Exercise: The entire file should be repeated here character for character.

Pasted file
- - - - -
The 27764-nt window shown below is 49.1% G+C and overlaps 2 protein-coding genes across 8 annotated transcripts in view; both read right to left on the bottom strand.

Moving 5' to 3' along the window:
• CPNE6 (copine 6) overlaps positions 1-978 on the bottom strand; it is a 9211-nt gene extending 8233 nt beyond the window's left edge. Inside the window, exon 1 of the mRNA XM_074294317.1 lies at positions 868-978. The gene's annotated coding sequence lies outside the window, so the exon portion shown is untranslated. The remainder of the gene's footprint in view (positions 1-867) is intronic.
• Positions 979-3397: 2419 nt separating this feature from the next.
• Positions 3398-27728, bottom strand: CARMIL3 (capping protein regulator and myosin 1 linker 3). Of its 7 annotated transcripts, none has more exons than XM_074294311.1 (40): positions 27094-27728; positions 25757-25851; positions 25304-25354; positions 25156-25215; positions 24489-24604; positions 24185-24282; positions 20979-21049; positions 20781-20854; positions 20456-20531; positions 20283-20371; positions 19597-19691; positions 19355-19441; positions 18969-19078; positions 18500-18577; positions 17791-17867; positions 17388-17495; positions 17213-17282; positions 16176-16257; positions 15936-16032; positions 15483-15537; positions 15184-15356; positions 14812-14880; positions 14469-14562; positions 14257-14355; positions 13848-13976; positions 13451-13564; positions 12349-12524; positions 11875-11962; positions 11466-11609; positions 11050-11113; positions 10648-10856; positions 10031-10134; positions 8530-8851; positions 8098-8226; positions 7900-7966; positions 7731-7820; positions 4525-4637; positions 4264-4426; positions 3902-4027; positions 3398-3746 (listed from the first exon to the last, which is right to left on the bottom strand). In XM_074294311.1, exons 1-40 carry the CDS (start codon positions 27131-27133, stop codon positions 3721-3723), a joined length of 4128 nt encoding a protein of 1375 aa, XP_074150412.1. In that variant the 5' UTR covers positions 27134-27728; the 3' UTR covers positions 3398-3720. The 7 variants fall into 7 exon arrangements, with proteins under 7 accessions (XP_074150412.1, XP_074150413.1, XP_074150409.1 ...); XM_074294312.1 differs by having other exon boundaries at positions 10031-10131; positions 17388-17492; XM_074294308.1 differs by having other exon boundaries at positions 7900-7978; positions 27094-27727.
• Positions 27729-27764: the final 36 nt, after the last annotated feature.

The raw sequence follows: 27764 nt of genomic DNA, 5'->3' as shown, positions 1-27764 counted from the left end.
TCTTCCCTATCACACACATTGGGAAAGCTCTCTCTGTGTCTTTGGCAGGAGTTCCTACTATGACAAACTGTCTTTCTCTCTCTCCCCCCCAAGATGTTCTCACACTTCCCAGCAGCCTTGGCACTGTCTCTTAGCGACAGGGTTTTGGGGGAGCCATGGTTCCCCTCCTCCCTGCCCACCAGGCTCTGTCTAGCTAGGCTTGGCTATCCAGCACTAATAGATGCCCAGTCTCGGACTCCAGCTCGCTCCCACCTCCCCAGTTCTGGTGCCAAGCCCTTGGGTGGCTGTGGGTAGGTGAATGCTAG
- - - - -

The 27764-nt window shown below is 49.1% G+C and overlaps 2 protein-coding genes across 8 annotated transcripts in view; both read right to left on the bottom strand.

Moving 5' to 3' along the window:
• CPNE6 (copine 6) overlaps positions 1-978 on the bottom strand; it is a 9211-nt gene extending 8233 nt beyond the window's left edge. Inside the window, exon 1 of the mRNA XM_074294317.1 lies at positions 868-978. The gene's annotated coding sequence lies outside the window, so the exon portion shown is untranslated. The remainder of the gene's footprint in view (positions 1-867) is intronic.
• Positions 979-3397: 2419 nt separating this feature from the next.
• Positions 3398-27728, bottom strand: CARMIL3 (capping protein regulator and myosin 1 linker 3). Of its 7 annotated transcripts, none has more exons than XM_074294311.1 (40): positions 27094-27728; positions 25757-25851; positions 25304-25354; positions 25156-25215; positions 24489-24604; positions 24185-24282; positions 20979-21049; positions 20781-20854; positions 20456-20531; positions 20283-20371; positions 19597-19691; positions 19355-19441; positions 18969-19078; positions 18500-18577; positions 17791-17867; positions 17388-17495; positions 17213-17282; positions 16176-16257; positions 15936-16032; positions 15483-15537; positions 15184-15356; positions 14812-14880; positions 14469-14562; positions 14257-14355; positions 13848-13976; positions 13451-13564; positions 12349-12524; positions 11875-11962; positions 11466-11609; positions 11050-11113; positions 10648-10856; positions 10031-10134; positions 8530-8851; positions 8098-8226; positions 7900-7966; positions 7731-7820; positions 4525-4637; positions 4264-4426; positions 3902-4027; positions 3398-3746 (listed from the first exon to the last, which is right to left on the bottom strand). In XM_074294311.1, exons 1-40 carry the CDS (start codon positions 27131-27133, stop codon positions 3721-3723), a joined length of 4128 nt encoding a protein of 1375 aa, XP_074150412.1. In that variant the 5' UTR covers positions 27134-27728; the 3' UTR covers positions 3398-3720. The 7 variants fall into 7 exon arrangements, with proteins under 7 accessions (XP_074150412.1, XP_074150413.1, XP_074150409.1 ...); XM_074294312.1 differs by having other exon boundaries at positions 10031-10131; positions 17388-17492; XM_074294308.1 differs by having other exon boundaries at positions 7900-7978; positions 27094-27727.
• Positions 27729-27764: the final 36 nt, after the last annotated feature.

The raw sequence follows: 27764 nt of genomic DNA, 5'->3' as shown, positions 1-27764 counted from the left end.
TCTTCCCTATCACACACATTGGGAAAGCTCTCTCTGTGTCTTTGGCAGGAGTTCCTACTATGACAAACTGTCTTTCTCTCTCTCCCCCCCAAGATGTTCTCACACTTCCCAGCAGCCTTGGCACTGTCTCTTAGCGACAGGGTTTTGGGGGAGCCATGGTTCCCCTCCTCCCTGCCCACCAGGCTCTGTCTAGCTAGGCTTGGCTATCCAGCACTAATAGATGCCCAGTCTCGGACTCCAGCTCGCTCCCACCTCCCCAGTTCTGGTGCCAAGCCCTTGGGTGGCTGTGGGTAGGTGAATGCTAG